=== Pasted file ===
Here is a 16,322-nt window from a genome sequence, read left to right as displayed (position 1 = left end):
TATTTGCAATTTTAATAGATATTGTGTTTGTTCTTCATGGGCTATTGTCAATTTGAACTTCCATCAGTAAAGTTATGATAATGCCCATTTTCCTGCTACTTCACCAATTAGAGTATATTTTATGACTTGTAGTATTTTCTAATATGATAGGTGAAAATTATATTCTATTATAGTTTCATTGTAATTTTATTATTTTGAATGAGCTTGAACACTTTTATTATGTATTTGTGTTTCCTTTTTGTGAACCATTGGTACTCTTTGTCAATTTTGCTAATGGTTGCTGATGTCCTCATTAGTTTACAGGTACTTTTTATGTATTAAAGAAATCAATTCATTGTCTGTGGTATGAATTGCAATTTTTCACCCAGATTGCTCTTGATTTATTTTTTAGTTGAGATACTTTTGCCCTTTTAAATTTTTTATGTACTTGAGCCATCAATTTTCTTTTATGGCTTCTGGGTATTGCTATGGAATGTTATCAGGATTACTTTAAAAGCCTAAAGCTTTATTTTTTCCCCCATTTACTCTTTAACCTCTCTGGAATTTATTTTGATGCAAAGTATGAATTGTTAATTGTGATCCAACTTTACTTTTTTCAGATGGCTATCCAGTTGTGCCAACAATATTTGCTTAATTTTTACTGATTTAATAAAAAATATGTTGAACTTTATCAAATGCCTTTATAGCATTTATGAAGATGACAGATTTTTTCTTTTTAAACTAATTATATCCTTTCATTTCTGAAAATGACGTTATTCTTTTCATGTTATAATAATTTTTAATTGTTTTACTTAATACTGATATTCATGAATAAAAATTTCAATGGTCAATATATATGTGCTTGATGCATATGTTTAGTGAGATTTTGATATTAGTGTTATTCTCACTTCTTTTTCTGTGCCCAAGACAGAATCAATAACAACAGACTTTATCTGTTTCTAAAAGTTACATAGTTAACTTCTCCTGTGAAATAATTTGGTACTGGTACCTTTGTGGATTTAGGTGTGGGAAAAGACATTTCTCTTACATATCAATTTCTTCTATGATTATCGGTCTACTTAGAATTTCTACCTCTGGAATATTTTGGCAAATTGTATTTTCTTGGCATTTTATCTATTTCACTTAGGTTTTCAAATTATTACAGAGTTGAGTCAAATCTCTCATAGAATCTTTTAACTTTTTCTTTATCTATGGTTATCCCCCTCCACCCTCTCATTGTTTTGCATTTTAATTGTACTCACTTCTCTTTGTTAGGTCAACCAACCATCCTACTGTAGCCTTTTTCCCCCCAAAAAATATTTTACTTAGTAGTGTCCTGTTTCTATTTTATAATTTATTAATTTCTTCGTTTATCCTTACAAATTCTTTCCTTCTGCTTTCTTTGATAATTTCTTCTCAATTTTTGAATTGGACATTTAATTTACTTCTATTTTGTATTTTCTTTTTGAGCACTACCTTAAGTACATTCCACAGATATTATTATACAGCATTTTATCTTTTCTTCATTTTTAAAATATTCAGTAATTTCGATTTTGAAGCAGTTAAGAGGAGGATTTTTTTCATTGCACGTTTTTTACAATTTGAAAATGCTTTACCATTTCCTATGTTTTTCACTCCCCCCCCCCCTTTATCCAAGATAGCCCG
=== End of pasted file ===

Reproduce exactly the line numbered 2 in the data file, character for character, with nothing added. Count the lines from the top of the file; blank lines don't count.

TATTTGCAATTTTAATAGATATTGTGTTTGTTCTTCATGGGCTATTGTCAATTTGAACTTCCATCAGTAAAGTTATGATAATGCCCATTTTCCTGCTACTTCACCAATTAGAGTATATTTTATGACTTGTAGTATTTTCTAATATGATAGGTGAAAATTATATTCTATTATAGTTTCATTGTAATTTTATTATTTTGAATGAGCTTGAACACTTTTATTATGTATTTGTGTTTCCTTTTTGTGAACCATTGGTACTCTTTGTCAATTTTGCTAATGGTTGCTGATGTCCTCATTAGTTTACAGGTACTTTTTATGTATTAAAGAAATCAATTCATTGTCTGTGGTATGAATTGCAATTTTTCACCCAGATTGCTCTTGATTTATTTTTTAGTTGAGATACTTTTGCCCTTTTAAATTTTTTATGTACTTGAGCCATCAATTTTCTTTTATGGCTTCTGGGTATTGCTATGGAATGTTATCAGGATTACTTTAAAAGCCTAAAGCTTTATTTTTTCCCCCATTTACTCTTTAACCTCTCTGGAATTTATTTTGATGCAAAGTATGAATTGTTAATTGTGATCCAACTTTACTTTTTTCAGATGGCTATCCAGTTGTGCCAACAATATTTGCTTAATTTTTACTGATTTAATAAAAAATATGTTGAACTTTATCAAATGCCTTTATAGCATTTATGAAGATGACAGATTTTTTCTTTTTAAACTAATTATATCCTTTCATTTCTGAAAATGACGTTATTCTTTTCATGTTATAATAATTTTTAATTGTTTTACTTAATACTGATATTCATGAATAAAAATTTCAATGGTCAATATATATGTGCTTGATGCATATGTTTAGTGAGATTTTGATATTAGTGTTATTCTCACTTCTTTTTCTGTGCCCAAGACAGAATCAATAACAACAGACTTTATCTGTTTCTAAAAGTTACATAGTTAACTTCTCCTGTGAAATAATTTGGTACTGGTACCTTTGTGGATTTAGGTGTGGGAAAAGACATTTCTCTTACATATCAATTTCTTCTATGATTATCGGTCTACTTAGAATTTCTACCTCTGGAATATTTTGGCAAATTGTATTTTCTTGGCATTTTATCTATTTCACTTAGGTTTTCAAATTATTACAGAGTTGAGTCAAATCTCTCATAGAATCTTTTAACTTTTTCTTTATCTATGGTTATCCCCCTCCACCCTCTCATTGTTTTGCATTTTAATTGTACTCACTTCTCTTTGTTAGGTCAACCAACCATCCTACTGTAGCCTTTTTCCCCCCAAAAAATATTTTACTTAGTAGTGTCCTGTTTCTATTTTATAATTTATTAATTTCTTCGTTTATCCTTACAAATTCTTTCCTTCTGCTTTCTTTGATAATTTCTTCTCAATTTTTGAATTGGACATTTAATTTACTTCTATTTTGTATTTTCTTTTTGAGCACTACCTTAAGTACATTCCACAGATATTATTATACAGCATTTTATCTTTTCTTCATTTTTAAAATATTCAGTAATTTCGATTTTGAAGCAGTTAAGAGGAGGATTTTTTTCATTGCACGTTTTTTACAATTTGAAAATGCTTTACCATTTCCTATGTTTTTCACTCCCCCCCCCCCTTTATCCAAGATAGCCCG